Then, if one magazine accepts the article, you simply notify the others that the article is no longer available for sale. If that’s how it works out for you, great! But, here’s a caution. That sounds ideal in theory, but the reality is that if you’ve written a query or article that seems to fit multiple publications, then you probably haven’t targeted any of them well enough to get an acceptance. Each magazine has a unique style – and so a one-size-fits-all article is often too generic to be of interest to anyone.
Concept 3: Topic Spoke!
In cases when the reprint route isn’t feasible, topic spoke. This means that you research one particular topic and then re-slant the research to create different articles on the same general subject for different audiences.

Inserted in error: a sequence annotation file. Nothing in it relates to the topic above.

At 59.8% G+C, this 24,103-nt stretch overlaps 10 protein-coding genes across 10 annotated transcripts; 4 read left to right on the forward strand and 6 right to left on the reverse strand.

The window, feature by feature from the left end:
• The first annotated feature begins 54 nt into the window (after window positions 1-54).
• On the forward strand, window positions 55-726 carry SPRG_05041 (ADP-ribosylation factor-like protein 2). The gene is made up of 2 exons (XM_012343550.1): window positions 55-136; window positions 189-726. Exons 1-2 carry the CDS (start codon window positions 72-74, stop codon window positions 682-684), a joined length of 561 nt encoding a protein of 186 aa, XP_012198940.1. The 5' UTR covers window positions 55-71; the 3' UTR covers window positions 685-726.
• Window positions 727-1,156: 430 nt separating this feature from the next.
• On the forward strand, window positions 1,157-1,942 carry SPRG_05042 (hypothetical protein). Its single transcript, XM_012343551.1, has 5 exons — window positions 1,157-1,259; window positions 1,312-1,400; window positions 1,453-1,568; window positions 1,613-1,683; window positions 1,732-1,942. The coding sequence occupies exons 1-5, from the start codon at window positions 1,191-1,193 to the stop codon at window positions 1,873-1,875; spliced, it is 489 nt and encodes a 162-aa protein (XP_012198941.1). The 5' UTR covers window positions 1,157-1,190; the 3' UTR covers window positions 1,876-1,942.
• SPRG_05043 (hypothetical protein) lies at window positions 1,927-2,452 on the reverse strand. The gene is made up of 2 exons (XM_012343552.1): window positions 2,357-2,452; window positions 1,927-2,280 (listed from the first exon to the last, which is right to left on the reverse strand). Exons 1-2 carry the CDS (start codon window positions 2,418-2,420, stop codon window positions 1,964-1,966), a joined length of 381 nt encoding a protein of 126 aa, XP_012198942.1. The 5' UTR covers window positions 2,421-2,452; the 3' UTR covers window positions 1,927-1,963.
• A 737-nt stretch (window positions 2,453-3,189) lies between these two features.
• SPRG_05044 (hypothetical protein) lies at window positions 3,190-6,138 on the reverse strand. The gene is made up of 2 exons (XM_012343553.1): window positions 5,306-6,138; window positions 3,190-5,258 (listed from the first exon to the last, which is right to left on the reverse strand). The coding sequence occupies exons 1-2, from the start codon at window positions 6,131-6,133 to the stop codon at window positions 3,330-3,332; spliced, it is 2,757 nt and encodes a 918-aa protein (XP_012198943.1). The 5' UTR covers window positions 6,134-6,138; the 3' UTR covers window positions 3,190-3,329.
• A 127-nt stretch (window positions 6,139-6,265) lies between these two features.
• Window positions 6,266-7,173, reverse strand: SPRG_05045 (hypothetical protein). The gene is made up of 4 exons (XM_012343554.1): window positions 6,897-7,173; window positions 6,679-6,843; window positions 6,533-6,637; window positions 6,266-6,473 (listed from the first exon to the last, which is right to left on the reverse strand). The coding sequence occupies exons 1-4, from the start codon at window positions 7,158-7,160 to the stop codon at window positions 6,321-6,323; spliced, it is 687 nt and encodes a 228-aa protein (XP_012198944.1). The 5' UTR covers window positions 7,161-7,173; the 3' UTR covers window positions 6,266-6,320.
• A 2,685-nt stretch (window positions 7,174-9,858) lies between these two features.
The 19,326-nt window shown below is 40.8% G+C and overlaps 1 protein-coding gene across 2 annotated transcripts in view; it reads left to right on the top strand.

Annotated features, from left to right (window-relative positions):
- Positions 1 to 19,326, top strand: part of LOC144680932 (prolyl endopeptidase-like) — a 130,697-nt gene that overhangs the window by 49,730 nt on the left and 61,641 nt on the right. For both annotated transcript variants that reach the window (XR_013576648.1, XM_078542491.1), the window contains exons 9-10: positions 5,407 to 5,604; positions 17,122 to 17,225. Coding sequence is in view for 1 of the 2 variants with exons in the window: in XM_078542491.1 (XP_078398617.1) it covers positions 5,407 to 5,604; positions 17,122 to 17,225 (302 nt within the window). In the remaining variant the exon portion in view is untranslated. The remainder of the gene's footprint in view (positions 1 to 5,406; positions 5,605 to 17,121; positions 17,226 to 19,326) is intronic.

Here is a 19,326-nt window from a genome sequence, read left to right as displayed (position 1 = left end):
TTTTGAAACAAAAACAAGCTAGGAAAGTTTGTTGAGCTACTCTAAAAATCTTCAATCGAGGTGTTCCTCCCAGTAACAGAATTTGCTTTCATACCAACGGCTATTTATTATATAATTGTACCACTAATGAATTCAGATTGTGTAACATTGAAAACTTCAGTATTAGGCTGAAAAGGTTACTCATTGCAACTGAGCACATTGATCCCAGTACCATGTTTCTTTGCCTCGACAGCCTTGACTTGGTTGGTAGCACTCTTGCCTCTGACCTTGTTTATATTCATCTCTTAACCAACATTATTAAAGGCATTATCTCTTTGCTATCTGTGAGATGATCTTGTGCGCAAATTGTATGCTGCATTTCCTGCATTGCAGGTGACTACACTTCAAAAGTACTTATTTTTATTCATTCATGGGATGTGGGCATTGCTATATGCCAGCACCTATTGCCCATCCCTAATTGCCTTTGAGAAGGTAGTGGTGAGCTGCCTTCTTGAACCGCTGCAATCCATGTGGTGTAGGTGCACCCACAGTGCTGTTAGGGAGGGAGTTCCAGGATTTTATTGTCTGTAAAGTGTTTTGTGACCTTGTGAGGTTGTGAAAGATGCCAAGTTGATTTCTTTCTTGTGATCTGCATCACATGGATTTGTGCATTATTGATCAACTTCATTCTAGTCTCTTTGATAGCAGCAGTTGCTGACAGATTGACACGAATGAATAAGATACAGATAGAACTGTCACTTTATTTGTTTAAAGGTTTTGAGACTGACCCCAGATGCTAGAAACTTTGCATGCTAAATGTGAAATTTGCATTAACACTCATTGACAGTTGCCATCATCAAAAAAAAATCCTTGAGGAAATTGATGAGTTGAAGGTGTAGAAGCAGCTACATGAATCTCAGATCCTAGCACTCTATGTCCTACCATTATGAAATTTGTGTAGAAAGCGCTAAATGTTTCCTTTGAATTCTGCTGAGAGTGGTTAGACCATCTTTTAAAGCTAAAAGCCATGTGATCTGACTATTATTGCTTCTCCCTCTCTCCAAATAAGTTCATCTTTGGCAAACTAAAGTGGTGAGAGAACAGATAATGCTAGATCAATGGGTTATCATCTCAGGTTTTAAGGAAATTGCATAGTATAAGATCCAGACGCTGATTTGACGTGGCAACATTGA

Here’s the formula. Look at:
- the tone or voice of the publication
- the age and/or gender of its readers
- the scope, geographically speaking, of the audience
Then choose the right sub-topic for each magazine that seems a solid fit from your overall topic – and then select the most appropriate combination of anecdotes, quotes and narratives for each magazine that you’ve targeted. Make sure your opening line lets the editor and readers know that you are targeting them in your article.
For example, I write a lot about boomerangs. So, here are real-life examples of how I’ve used topic spoking and audience targeting to repeatedly reuse my research:
Publication A, Women’s Sport + Fitness:
- audience was female
- voice was of a tough, independent, can-do woman
- first line of my article: “Betsylew Miale-Gix is fearless. She knows what she has to do and she just does it.”
Publication B, International Encyclopedia of Women and Sports:
- audience was interested in hearing about female athletes
- voice is academic, straightforward and factual
- first line of my entry: “Boomerang throwing is a recreational and competitive sport in which participants try to achieve specified effects in their throws: distance, tricks and extended time aloft.”
Publication C, Boys Quest: